Use of Passenger and Freight Rail Grows, Impacts Magnified
New Worldwatch Institute analysis examines global trends and impacts of rail transport
For Immediate Release | September 2, 2014 | CONTACT GAELLE GOURMELON
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Washington, D.C.—According to the International Union of Railways, passenger and freight trains globally traveled 12.7 billion kilometers in 2013, up from 9.7 billion in 2001. This increased use of rail entails environmental and social benefits, but also some risks, writes Worldwatch Institute Senior Researcher Michael Renner in the Institute’s latest Vital Signs Online report.
In 2013, people traveled an estimated 2,865 billion passenger-kilometers by intercity rail. Freight rail movements amounted to some 9,789 billion ton-kilometers worldwide. The world’s rail vehicle stock ran to almost 3 million locomotives, railcars, and coaches.
Rail transport offers an energy-efficient way to move people and goods. Although different transportation modes are difficult to compare, available estimates indicate that rail transport generally requires less fuel than movement by road vehicles. In the United States, intercity rail in 2012 required 78 percent of the energy (2,481 British thermal units, or Btu) per passenger mile required by cars (3,193 Btu).
However, rail transport also brings challenges. Freight trains have long helped to maintain the resource-intensive global economy by moving raw materials from countries’ interiors to export terminals. And other negative impacts are growing with the expansion of rail transport.
Rail is being used increasingly to move oil, for example, causing dangers of spills and explosions. In 2013, train shipments resulted in 117 oil spills in the United States, representing a nearly 10-fold increase over 2008. This year, a derailment in the U.S. state of Virginia caused a spill of 114,000 liters (30,000 gallons) of crude oil into a river. In Quebec, Canada, a derailment in 2013 led to an explosion that killed 47 people.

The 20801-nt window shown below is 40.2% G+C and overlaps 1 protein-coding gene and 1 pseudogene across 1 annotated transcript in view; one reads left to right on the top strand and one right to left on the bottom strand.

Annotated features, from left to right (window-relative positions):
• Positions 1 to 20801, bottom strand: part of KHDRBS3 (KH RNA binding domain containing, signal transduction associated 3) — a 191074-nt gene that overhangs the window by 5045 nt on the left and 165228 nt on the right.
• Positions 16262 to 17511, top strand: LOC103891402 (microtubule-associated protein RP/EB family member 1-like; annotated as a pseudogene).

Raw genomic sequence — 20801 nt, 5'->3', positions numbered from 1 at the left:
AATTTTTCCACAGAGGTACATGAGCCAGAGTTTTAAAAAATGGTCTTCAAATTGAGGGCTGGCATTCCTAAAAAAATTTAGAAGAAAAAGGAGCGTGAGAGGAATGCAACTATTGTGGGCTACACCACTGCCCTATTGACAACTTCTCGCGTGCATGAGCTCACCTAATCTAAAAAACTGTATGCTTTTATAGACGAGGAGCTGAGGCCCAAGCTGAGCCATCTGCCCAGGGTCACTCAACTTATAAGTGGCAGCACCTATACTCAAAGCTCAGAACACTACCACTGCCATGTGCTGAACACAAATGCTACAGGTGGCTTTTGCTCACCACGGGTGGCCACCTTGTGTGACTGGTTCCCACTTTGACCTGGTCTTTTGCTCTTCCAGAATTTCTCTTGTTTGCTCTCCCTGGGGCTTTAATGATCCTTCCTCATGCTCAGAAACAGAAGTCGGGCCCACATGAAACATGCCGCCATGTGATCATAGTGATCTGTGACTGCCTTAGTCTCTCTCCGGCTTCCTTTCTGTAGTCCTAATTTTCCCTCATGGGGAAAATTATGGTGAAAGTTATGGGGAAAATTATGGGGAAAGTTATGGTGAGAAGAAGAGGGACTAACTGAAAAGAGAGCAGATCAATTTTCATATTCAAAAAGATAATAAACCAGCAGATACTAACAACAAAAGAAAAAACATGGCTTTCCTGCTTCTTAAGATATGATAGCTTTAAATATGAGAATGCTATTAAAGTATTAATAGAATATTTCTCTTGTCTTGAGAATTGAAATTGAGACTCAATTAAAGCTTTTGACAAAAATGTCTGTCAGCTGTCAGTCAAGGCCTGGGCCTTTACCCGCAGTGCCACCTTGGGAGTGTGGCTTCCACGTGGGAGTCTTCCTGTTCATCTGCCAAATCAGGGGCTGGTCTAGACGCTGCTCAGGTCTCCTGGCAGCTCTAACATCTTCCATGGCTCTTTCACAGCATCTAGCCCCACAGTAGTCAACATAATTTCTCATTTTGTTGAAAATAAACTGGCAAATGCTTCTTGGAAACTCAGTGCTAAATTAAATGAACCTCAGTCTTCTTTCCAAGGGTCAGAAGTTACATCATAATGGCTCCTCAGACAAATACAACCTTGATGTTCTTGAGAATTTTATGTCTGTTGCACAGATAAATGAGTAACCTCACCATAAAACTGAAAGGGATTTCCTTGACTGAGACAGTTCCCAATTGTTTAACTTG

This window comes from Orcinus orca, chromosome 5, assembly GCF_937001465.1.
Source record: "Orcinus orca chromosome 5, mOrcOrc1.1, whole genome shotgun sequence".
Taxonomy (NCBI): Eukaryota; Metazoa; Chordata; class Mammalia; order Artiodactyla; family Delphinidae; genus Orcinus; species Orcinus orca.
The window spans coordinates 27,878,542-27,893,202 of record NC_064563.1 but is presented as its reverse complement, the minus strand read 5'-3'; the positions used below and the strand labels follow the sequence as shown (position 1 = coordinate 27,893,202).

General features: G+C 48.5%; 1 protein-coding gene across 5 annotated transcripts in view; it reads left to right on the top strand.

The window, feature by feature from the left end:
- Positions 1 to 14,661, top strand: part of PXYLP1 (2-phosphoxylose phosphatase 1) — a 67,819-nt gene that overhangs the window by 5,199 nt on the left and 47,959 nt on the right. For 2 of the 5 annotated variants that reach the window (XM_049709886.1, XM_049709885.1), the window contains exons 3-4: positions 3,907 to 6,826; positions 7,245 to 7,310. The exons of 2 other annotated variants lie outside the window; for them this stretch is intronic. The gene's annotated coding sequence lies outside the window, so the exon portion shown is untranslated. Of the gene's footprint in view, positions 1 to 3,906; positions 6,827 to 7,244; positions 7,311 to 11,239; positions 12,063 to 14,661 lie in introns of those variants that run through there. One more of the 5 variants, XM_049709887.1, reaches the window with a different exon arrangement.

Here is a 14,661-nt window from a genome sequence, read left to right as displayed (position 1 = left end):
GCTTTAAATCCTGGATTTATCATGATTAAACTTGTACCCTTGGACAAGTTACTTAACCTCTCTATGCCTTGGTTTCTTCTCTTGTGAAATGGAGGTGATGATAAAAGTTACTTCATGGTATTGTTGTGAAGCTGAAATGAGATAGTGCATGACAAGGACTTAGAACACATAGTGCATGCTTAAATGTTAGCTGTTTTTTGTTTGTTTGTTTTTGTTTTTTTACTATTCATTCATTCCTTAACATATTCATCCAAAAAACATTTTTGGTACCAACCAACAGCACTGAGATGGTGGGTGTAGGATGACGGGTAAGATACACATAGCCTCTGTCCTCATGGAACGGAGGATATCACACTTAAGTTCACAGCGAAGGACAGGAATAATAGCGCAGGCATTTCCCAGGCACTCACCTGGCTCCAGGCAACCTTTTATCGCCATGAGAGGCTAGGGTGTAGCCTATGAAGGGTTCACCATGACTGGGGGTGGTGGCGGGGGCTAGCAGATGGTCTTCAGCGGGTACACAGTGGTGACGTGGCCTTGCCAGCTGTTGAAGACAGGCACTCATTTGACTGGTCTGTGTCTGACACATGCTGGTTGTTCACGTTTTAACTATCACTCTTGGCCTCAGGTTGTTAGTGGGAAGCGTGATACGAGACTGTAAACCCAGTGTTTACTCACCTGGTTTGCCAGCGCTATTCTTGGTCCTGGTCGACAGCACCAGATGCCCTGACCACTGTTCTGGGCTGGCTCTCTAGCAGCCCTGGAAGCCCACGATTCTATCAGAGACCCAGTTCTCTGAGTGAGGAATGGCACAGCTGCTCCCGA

Improved energy efficiencies and other smart choices can help to maximize positive impacts as rail systems grow. Electrification of rail lines, for example, offers a number of advantages, including higher energy efficiency. Worldwide, 28 percent of rail lines are electrified, but the percentage varies enormously among individual countries—from as high as 100 percent of rail lines in Switzerland to as low as 2 percent in Indonesia.
The energy efficiency of freight rail vehicles has also increased massively, reducing by more than half the amount of energy required to haul one ton of freight over one kilometer (from 1,112 Btu in 1970 to 473 Btu in 2012 in the United States) as vehicle capacity increases.
Country and Regional Highlights from the Report: